Planning to Have It All: Emerging Adults’ Expectations of Future Work-Family Conflict
This study assessed college students’ anticipated work-family conflict (family-impacting-work and work-impacting-family), and the family-altering and work-altering strategies they plan to employ to relieve that conflict. Undergraduates (N = 121) from two universities in the southeastern U.S. were surveyed and differences between the genders were tested. There were no significant gender differences in total conflict, but women anticipated more family-impacting-work conflict, while men anticipated greater work-impacting family conflict. Women planned to employ conflict-relieving strategies more than men did, although the genders did not differ in the mean amount of conflict they anticipated. The type of conflict anticipated did not align with planning for the appropriate conflict-relieving strategy. Women varied in their employment plans while their children are too young for school, although most planned to have their first child by age 30, and to return to a highly prestigious career. Results indicate that emerging adults of both genders may not be realistically planning for their anticipated work-family conflict.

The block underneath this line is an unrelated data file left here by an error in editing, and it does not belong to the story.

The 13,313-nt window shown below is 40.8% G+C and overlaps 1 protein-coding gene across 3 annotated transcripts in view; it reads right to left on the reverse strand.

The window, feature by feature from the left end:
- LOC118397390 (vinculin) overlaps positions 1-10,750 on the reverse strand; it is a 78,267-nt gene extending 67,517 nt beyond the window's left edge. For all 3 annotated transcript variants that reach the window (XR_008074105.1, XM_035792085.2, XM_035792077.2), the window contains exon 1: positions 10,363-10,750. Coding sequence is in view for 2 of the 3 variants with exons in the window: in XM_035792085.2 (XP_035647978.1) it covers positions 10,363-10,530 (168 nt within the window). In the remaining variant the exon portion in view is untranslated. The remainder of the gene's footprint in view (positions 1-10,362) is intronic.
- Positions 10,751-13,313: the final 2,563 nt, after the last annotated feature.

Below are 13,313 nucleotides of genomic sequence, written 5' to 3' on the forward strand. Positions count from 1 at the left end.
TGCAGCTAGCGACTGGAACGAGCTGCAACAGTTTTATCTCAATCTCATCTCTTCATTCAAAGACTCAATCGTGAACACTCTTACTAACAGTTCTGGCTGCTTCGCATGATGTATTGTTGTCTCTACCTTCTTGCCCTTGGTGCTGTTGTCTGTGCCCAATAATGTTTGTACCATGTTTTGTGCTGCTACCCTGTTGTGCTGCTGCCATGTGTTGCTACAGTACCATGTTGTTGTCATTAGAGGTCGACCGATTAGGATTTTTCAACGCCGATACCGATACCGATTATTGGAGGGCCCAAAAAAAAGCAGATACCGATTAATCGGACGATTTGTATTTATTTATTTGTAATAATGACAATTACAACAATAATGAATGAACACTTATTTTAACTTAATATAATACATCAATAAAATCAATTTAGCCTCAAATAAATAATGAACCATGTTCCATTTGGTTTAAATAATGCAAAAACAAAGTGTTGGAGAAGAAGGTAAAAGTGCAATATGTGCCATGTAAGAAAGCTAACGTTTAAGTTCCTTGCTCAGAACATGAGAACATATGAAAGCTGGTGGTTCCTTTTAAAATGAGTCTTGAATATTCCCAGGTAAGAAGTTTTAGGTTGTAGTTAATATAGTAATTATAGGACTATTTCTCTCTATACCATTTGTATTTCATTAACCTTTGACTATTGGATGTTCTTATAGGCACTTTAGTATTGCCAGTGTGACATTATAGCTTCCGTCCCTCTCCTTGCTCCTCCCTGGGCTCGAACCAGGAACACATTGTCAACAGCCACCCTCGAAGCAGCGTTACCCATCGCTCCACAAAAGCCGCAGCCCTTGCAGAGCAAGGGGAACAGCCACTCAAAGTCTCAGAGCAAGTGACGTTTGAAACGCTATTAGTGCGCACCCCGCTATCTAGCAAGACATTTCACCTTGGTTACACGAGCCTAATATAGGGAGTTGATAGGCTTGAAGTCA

KeywordsGender Work-family conflict Work role Family role Emerging adulthood
We would like to acknowledge the National Science Foundation’s Graduate Research Fellowship program, which supported the first author’s graduate study during manuscript preparation (Grant No. DGE1255832). Any opinions, findings, and conclusions or recommendations expressed in this material are those of the authors and do not necessarily reflect the views of the National Science Foundation. We additionally gratefully acknowledge support from the Lenfest Grant, which supports the fourth author.
Compliance with Ethical Standards
The research reported on in the manuscript, “Planning to Have It All: Emerging Adults’ Expectations of Future Work-Family Conflict” complies with ethical standards for research as directed by the American Psychological Association. The project was approved by the Institutional Review Board at Washington and Lee University. Participants gave written informed consent before participating in data collection.
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